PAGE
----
“The committee is set to meet on Saturday to set a line of action and initiate the process. The committee also includes members of the industrial association, civil defence as well as provincial labour and industries departments,” said Mr Sheikh after a meeting at the Governor’s House.

Comments (6) Closed

Iqbal Hadi Zaidi Sep 15, 2012 12:59pm
How many factories have been checked by all the concerned government bodies in Karachi since the single fire in garments factory has killed around 300 persons? How many factories have been found which are functioning as per the laid out instructions and guidelines? Why not to flash the name of those factories which are defaulters? I am a bit saddened to read that Dr Irshad, Sindh Governr has given one month time to the committee to inspect all the factories and report to him about their status which is a commendable action in any case. However, he should have asked the committee to submit daily report of the factories which were inspected on the day so that the governor could order for next step on the same day rather than waiting for one month to get the reports of all the factories inspected in one month. Will all those who are found as defaulters will be punished or just let them go away to operate they like the most? What about factories in rest of the cities and towns of Pakistan? Iqbal Hadi Zaidi / Kuwait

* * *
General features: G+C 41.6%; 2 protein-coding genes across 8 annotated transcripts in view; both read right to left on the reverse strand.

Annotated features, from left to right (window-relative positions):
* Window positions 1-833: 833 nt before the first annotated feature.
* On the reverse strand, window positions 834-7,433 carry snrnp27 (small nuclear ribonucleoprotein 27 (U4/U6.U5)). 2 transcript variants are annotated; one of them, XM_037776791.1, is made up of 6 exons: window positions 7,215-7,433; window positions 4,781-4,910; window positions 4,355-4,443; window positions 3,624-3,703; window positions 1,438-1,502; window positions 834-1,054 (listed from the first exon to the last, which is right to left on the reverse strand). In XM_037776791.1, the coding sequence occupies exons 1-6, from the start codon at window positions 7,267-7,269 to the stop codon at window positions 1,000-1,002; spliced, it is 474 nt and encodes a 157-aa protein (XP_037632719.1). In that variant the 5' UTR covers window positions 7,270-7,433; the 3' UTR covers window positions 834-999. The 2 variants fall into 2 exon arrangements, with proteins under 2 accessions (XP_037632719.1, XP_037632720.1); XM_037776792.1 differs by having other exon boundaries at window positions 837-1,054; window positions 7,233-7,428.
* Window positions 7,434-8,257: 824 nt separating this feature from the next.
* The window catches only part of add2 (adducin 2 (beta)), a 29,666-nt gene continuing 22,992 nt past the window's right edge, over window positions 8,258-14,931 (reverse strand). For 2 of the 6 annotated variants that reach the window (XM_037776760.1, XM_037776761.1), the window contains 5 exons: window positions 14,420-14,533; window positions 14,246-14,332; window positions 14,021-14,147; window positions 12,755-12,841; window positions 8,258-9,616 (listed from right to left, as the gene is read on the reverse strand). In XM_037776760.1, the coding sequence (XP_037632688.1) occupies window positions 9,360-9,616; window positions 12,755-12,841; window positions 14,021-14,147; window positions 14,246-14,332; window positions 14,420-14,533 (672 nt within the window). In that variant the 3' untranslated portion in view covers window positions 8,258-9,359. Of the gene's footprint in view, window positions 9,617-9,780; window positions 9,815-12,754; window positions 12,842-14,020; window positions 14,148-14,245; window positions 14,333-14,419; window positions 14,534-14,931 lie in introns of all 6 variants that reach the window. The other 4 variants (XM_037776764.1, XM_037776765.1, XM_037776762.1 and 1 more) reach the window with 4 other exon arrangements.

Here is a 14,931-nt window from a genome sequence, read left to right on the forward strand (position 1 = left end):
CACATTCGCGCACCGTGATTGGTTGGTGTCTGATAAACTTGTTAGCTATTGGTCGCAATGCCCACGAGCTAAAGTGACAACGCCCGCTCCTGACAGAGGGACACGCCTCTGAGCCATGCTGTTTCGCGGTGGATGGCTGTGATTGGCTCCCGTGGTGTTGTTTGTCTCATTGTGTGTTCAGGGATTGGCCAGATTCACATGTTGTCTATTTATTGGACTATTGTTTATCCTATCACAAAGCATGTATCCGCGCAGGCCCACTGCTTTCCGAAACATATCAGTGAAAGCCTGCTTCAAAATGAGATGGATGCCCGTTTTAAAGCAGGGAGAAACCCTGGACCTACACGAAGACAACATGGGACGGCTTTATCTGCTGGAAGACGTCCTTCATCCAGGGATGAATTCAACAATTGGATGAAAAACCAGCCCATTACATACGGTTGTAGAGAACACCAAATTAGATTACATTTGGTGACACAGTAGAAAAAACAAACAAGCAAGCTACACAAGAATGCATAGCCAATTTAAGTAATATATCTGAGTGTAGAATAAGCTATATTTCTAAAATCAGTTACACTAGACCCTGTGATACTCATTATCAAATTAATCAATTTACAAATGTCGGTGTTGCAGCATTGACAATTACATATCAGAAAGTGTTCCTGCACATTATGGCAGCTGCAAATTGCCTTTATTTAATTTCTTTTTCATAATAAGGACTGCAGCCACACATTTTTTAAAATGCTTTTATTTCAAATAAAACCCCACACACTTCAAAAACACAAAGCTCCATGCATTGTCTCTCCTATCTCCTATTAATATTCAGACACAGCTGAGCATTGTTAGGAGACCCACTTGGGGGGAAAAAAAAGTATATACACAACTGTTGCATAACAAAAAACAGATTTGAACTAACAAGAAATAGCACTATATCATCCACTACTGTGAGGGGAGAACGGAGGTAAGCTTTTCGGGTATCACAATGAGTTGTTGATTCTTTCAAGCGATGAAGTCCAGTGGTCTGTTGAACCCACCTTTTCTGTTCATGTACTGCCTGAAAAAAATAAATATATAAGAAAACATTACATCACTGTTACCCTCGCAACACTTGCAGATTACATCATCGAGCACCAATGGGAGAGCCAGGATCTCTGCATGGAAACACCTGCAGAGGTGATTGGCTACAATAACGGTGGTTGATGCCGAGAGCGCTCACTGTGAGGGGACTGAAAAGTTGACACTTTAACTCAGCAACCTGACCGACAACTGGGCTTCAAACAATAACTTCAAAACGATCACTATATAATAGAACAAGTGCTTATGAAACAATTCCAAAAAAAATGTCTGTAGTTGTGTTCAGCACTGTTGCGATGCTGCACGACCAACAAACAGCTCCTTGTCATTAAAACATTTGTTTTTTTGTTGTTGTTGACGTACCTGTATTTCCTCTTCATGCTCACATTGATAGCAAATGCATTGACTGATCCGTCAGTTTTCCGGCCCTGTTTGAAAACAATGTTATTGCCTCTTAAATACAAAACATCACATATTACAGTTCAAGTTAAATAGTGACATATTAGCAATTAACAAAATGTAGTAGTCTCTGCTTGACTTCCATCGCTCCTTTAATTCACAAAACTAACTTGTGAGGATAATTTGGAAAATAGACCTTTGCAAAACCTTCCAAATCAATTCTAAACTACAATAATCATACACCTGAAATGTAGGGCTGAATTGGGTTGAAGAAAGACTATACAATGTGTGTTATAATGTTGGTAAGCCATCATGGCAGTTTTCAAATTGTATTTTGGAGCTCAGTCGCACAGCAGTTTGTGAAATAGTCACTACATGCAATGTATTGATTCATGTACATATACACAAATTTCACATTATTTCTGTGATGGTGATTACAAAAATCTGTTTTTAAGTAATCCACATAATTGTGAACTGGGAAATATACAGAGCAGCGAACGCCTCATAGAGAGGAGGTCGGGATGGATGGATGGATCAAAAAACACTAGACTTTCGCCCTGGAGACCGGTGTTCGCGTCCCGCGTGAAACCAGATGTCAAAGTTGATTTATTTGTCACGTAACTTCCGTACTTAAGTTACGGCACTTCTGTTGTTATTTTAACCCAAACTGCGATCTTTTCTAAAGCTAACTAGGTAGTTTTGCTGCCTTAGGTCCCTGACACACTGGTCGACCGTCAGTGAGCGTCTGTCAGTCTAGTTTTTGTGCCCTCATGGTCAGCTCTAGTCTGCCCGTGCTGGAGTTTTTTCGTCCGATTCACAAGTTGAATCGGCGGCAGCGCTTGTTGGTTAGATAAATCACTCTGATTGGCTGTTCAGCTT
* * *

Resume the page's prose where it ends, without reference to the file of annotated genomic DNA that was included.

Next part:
Simon Sep 16, 2012 02:50pm
What is the take away from this horrific incident.... Are there any lesson learnt that this does not happen in other factories... People who are responsible for the safety of workers should make sure that all rule and regulation in this regard is followed and implement.
Najam A. Najmi Sep 16, 2012 07:01am
It is extremely sad state of affairs, my prayers for those who lost their lives, and heart goes out for the families. The Governor can form any committee he wishes to. However, what actions would be taken against those who are supposed to periodically inspect the fire/life safety, and working conditions in factories? I guess we all know the answer, they came, sat, talked and walked away silently after getting their monthly "stipends" from the factory owners.
True Pakistani Sep 15, 2012 09:36am
- to investigate a fire of this size and nature one needs investigators, who KNOW some thing. this cannot be expected from the so called pakistani investigators. in addition as is their wont they can and will be bribed to say any thing that the power-that-be wants them to. remember this is pakistan and not finland.
Hrleen Sep 15, 2012 04:27pm
I have sympathy for the workers and their families as most of them are from lower middle class of the society. They chose to work hard to earn their living in an unsafe environment not knowing that someone`s negligence will cost them their lives. Governments in south asia need to pay more attention to safety measures in place at workplaces.
Abdul Malik Sep 15, 2012 04:38pm
Why is the good for nothing governor Sindh waking up now? Was he waiting for such a disaster to occur before appointing this so called commission? Where were Sindh government's industrial safety dept prior to this horrifying incident?